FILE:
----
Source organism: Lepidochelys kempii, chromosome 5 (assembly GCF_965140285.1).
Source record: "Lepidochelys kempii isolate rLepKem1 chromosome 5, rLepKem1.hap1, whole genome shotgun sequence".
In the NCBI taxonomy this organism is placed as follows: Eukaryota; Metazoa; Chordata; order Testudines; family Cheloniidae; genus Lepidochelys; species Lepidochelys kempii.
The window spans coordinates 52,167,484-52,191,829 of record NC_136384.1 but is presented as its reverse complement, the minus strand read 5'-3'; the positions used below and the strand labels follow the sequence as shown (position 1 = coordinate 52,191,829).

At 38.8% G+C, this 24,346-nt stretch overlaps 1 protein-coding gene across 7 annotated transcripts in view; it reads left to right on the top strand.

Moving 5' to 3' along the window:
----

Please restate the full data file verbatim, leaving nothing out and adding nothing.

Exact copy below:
Source organism: Lepidochelys kempii, chromosome 5 (assembly GCF_965140285.1).
Source record: "Lepidochelys kempii isolate rLepKem1 chromosome 5, rLepKem1.hap1, whole genome shotgun sequence".
In the NCBI taxonomy this organism is placed as follows: Eukaryota; Metazoa; Chordata; order Testudines; family Cheloniidae; genus Lepidochelys; species Lepidochelys kempii.
The window spans coordinates 52,167,484-52,191,829 of record NC_136384.1 but is presented as its reverse complement, the minus strand read 5'-3'; the positions used below and the strand labels follow the sequence as shown (position 1 = coordinate 52,191,829).

At 38.8% G+C, this 24,346-nt stretch overlaps 1 protein-coding gene across 7 annotated transcripts in view; it reads left to right on the top strand.

Moving 5' to 3' along the window: